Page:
I am not the perfect mom. I pack my daughter's lunch everyday and yes, I do put lean hot pockets in there sometimes. But, my daughter, unlike me, is a very healthy weight, eats lots of different foods and will grab for an apple or banana just as soon as she will grab for a cookie. It can be done. A child can be raised to eat healthy foods. But the parents have to stop allowing the schools to feed their children processed chicken, sugared milks, spork-worthy things. A child's meal should cost the school more than $1.00 to make. I'm sorry, I know budgets are tight, but wouldn't children learn better if the food going into their bodies actually gave them energy and nutrition instead of just filling them up?

Now I will step down from my soap box and you can return to your regularly scheduled blogging.


Anonymous said...

Good for you! We were the same kind of parents - milk or water only with meals. We only made cookies at holidays and always had fruit in the house. We have two healthy adults as a result who call home from the grocery store for fruit/veggie advice - one of my proudest moments. :)

Gina said...

I'm somewhere in the middle - I encourage healthy foods with my kids, but I can definitely do better.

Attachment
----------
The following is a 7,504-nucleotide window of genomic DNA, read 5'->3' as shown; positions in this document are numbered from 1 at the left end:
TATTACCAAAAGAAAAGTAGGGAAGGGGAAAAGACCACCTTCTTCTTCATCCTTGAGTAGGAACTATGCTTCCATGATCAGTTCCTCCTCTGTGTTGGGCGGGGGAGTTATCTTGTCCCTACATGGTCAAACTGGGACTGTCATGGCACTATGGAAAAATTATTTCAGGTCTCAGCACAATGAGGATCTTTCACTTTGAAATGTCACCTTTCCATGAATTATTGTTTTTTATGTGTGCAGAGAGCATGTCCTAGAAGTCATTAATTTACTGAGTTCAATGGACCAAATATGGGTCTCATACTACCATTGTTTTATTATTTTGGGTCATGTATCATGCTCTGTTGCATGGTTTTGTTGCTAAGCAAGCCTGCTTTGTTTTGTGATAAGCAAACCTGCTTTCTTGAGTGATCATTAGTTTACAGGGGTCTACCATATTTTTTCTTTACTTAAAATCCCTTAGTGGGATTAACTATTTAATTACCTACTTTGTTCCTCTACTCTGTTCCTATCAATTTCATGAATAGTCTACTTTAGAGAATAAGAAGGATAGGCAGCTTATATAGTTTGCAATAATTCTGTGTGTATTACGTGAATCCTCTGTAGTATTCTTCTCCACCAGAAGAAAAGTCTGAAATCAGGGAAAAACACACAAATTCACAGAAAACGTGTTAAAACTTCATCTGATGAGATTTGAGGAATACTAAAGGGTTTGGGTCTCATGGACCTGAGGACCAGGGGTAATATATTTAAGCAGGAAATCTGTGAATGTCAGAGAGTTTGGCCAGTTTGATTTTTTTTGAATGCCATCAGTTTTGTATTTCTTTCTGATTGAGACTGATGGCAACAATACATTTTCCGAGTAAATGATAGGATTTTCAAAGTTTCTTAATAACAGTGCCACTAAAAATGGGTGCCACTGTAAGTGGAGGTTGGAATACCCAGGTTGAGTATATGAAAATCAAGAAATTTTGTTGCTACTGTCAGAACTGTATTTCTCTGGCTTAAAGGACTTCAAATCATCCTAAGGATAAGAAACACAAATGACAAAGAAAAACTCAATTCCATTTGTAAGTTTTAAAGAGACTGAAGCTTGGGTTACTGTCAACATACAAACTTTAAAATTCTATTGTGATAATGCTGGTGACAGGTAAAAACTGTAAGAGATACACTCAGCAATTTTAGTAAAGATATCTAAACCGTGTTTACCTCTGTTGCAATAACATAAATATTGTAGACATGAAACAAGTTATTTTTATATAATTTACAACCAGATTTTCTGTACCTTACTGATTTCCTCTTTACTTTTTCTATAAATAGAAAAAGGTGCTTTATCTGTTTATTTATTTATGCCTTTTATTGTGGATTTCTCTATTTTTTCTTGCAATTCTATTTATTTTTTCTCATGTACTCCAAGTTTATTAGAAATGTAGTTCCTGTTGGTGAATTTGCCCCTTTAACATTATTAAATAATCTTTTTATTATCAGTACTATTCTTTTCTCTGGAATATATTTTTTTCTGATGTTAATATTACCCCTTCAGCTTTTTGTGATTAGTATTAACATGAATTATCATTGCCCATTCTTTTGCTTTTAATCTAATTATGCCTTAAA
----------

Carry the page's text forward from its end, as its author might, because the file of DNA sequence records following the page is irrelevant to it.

I also get frustrated with the schools. Our kids are also rushed through lunch so they can rush back to class. I think learning is very important, but I have a hard time with rushing kindergartners through their meal so we can rush them back to science class. Our school is using a 6-day schedule (VERY confusing) so they can fit in more classes, while the arts and physical fitness are getting pushed aside more often.

Plus, our school has very strict rules about what we can send for snacks. Fine - my kids would rather have fruit and veggies anyway. But the school actually sells pop and chips (in the high school) and ice cream (in all the schools - including kindergarten) in the cafeteria. Hypocrites, much?

charli-tan said...

I had never heard of the knife thing. I wonder if that's a regional thing?

Oaks is definitely rushed through his lunch, no doubt. It irritates me. His school is like yours: 20 minutes for everything. It's not enough time!